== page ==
So how long does that take?  I started damp towels of eight different seed varieties on January 4th, and here on the 6th I had to plant out some Pak Choi.  Wow.  I will now be busy.


      Here are the Pak Choi seeds which have broken through the shell and started to send out roots.  Using the little tweezers shown, I tease out baby plants, and put them two to a cell for grow out.  If you wait too long, the roots grow into the towel, making the baby plants difficult to capture.  If and when that happens, just plant little pieces of towel along with the babies.


      You can see a couple of the little Pak Choi plants in this picture.  I believe I got 100% germination for this seed packed for 2013.  Though this method may seem a little tedious, ypu can find out quickly if you will get seedlings without spending weeks waiting for flat after flat of supposed seeds to do something.  Been there, done that.  Wasted a lot of time.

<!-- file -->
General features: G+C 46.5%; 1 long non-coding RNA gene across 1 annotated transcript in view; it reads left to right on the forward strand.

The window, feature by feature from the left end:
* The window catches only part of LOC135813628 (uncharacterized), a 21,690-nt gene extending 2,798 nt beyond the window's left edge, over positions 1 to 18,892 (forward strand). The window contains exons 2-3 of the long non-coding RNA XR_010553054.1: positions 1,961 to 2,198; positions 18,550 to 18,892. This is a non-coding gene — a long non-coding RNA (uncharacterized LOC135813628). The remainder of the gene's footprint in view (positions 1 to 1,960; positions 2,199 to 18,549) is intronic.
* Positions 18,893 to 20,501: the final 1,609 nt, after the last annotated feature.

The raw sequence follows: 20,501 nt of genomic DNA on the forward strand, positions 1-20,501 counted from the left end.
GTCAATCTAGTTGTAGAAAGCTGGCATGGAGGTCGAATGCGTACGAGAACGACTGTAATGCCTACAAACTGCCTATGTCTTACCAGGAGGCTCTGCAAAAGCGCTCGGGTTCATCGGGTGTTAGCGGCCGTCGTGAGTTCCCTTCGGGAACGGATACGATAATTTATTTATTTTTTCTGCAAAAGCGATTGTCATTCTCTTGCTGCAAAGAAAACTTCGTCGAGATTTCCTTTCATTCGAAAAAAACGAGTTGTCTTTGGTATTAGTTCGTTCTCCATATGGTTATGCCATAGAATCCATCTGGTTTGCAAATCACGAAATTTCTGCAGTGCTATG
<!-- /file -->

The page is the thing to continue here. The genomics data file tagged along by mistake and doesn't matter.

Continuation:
Sunday, December 27, 2015

Delicious December

      It is quite unusual to be be able to pick many different veggies fresh from the garden in December.  But then again, not every winter has an El Nino believed to be the biggest in history.  Maybe harvests will continue awhile longer for the cold tolerant crops.  All pictures below are from today, 12/27/15.

Flat Leafed Kale

      Here are two more kale plants that volunteered from under a stack of flowered and seeded plants that were piled here in late spring.  It is actually surprising that there were not dozens of volunteers.  This strain seems to be very cold hardy.  I am hoping for them to survive this expectedly mild winter.

Lacinto Kale

      The darker kale in the middle of this picture is one of the kalette plants that I cloned earlier in the spring. The lighter kale surrounding the kalette is Red Russian kale.  From the similarities in the leaf form, I believe that Red Russian was the kale used in the cross with brussel sprouts to make kalettes.